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House passes resolution condemning anti-Semitism and Islamophobia

The lengthy measure condemns many forms of hatred and discrimination against many minority groups.
Image: Ilhan Omar
Rep. Ilhan Omar, D-Minn., sits with fellow Democrats on the House Education and Labor Committee during a bill markup in Washington on March 6, 2019.J. Scott Applewhite / AP

WASHINGTON — The House passed a resolution condemning anti-Semitism and other forms of hatred on Thursday following days of debate over comments by Rep. Ilhan Omar, D-Minn., that some lawmakers said were anti-Semitic.

The vote was 427 in favor, with 23 against and one member, Rep. Steve King, R-Iowa, voting "present." The 23 lawmakers who opposed the resolution were all Republicans, many of whom wanted a measure that focused solely on anti-Semitism.

Passage of the measure capped off a tumultuous week within the House Democratic caucus: Amid a sharp split among Democrats, an initial plan for a resolution that focused on anti-Semitism was broadened to include language against Islamophobia — Omar is a Muslim — and hatred of many minority groups.

The measure also cited recent death threats against Jewish and Muslim members of Congress and noted that "white supremacists in the United States have exploited and continue to exploit bigotry and weaponize hate for political gain."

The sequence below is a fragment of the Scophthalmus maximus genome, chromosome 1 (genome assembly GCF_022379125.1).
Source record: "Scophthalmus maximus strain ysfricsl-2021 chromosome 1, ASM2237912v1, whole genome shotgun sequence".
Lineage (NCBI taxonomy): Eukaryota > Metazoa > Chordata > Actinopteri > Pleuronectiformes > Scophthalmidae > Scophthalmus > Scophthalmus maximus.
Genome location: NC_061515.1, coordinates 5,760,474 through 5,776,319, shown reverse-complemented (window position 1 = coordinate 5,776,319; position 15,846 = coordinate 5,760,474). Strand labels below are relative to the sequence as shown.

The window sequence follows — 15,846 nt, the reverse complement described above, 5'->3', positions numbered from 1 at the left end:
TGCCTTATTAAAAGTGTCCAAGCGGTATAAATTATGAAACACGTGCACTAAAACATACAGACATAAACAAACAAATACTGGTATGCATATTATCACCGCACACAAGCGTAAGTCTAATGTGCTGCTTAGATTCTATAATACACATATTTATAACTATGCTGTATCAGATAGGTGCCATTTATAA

“Today is historic on many fronts," Omar herself said in a statement following the vote, marking her first comment on the resolution. “...We are tremendously proud to be part of a body that has put forth a condemnation of all forms of bigotry including anti-Semitism, racism, and white supremacy."

"At a time when extremism is on the rise, we must explicitly denounce religious intolerance of all kinds and acknowledge the pain felt by all communities. Our nation is having a difficult conversation and we believe this is great progress,” she added.

The vote capped off a tumultuous week on the Hill, where what began as a fresh effort to pass a simple mid-week measure broadly condemning anti-Semitism in the wake of Omar's latest controversial comments on Israel policy — her suggestion last week that U.S. supporters of Israel had "allegiance to a foreign country" — quickly evolved into a sprawling debate and expanding resolution exposing deep fault lines in the Democratic caucus.

Ahead of the vote, members from both sides of the aisle expressed frustration on the House floor with the measure, while a number of Democrats who played a key role in negotiating the resolution's text defended it.